The Inquisitor's Tale, Or, The Three Magical Children and Their Holy Dog

The Inquisitor's Tale, Or, The Three Magical Children and Their Holy Dog

Book - 2016
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Crossing paths at an inn, thirteenth-century travelers impart the tales of a monastery oblate, a Jewish refugee, and a psychic peasant girl with a loyal greyhound, the three of whom join forces on a chase through France to escape persecution.
Publisher: New York : Dutton Children's Books, 2016
ISBN: 9780525426165
Characteristics: 363 p. : ill. ; 24 cm
Additional Contributors: Aly, Hatem 1987-


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Jul 09, 2017

This was perhaps the best fictional picture of life in the Middle Ages I have ever read. I enjoyed it, and the story was well done. (Especially Michaelangelo the monk; he was my favorite character.) However, I found a few passages to be in poor taste, specifically the joke about William's donkey. Other than that, a book which presents an almost unbiased perspective on Judaism, Christianity, and life in the (not so) Dark Ages.

Don't give spoilers for the people who haven't read it!
(I have read it.)

Feb 05, 2017

I wish I had read the afterword before I read the book. I kept trying to turn the main character, Jeanne, into Joan of Arc, instead of just reading the book. Wow, what powerful writing in a children’s book. 13th century France, was not a place that tolerated anything that wasn’t Catholic. And when Jeanne begins having fits and a dog who has been venerated by local peasants as a saint has come back to life, Jeanne is to be hanged as a witch, but that’s just the beginning. She meets up with a black oblate (priest-in-training) and Jacob, a Jewish boy who fled when his village was burned. There is so much involved in this book, it could be slow going as the reader tries to take in everything that is happening, including the burning of books in Hebrew by the French King, Louis. I loved the book, and enjoyed the part Mont St. Michel played in this story. Even after reading the book several days ago, I am still pondering what really constitutes a miracle. And if the history doesn’t entrall the middle school or high school reader the ass and fart jokes will make up for that.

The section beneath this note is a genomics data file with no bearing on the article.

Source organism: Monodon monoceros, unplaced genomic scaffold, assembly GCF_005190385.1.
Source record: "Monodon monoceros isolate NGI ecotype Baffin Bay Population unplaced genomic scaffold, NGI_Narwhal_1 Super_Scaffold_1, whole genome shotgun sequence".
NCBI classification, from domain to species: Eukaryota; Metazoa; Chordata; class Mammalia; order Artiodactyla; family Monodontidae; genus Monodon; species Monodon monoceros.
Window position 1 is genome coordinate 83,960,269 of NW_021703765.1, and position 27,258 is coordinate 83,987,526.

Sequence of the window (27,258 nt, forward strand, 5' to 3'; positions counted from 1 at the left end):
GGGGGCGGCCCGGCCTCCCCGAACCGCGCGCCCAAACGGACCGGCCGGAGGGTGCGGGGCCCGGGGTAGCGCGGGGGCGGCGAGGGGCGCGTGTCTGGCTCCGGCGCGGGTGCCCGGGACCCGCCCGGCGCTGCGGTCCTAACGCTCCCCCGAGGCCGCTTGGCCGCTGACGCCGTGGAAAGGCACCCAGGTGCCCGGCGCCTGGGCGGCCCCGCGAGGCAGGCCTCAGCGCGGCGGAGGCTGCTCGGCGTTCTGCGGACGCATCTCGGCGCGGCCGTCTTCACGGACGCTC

LibrarianDest Oct 07, 2016

This is one of the most intriguing children's books I've ever read. It explores history, religion, and philosophy on a deep level, but it also has a farting dragon. It definitely looks intimidating at nearly 400 pages, but the margins are very wide to account for "illuminations," which is a fancy word for doodles. As an adult reader, I found this hard to put down, and I hope kids feel the same way.


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navy_nightingale_245 thinks this title is suitable for 10 years and over

Jun 17, 2017

lbnemi thinks this title is suitable for 13 years and over


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